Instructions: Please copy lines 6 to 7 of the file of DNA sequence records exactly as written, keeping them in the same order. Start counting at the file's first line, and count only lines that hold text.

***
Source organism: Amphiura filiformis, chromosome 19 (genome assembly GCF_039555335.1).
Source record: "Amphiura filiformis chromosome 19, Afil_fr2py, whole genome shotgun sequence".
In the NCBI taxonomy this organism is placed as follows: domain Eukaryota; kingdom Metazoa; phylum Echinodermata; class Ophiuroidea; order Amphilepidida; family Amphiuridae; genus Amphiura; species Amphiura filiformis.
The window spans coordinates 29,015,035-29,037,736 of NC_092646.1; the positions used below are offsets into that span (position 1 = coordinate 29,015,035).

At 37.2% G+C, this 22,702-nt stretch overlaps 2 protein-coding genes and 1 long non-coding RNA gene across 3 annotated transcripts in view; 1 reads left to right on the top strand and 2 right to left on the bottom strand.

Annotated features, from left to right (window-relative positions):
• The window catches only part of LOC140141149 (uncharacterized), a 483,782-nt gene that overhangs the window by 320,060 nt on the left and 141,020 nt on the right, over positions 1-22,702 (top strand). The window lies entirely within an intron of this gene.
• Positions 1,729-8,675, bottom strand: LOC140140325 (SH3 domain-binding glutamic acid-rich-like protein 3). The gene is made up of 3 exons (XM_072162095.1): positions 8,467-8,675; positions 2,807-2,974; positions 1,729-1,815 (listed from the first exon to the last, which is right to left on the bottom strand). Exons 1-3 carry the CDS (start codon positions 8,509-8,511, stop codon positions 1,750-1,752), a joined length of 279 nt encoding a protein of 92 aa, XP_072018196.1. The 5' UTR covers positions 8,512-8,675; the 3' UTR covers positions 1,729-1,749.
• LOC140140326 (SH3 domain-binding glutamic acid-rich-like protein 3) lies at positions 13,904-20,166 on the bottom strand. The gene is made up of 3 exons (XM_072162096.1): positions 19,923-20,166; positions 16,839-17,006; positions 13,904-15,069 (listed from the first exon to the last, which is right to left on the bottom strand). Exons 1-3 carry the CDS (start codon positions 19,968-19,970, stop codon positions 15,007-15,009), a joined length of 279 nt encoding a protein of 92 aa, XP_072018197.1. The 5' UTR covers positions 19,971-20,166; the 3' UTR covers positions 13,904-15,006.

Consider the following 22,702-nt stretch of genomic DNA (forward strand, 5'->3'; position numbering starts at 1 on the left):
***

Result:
Annotated features, from left to right (window-relative positions):
• The window catches only part of LOC140141149 (uncharacterized), a 483,782-nt gene that overhangs the window by 320,060 nt on the left and 141,020 nt on the right, over positions 1-22,702 (top strand). The window lies entirely within an intron of this gene.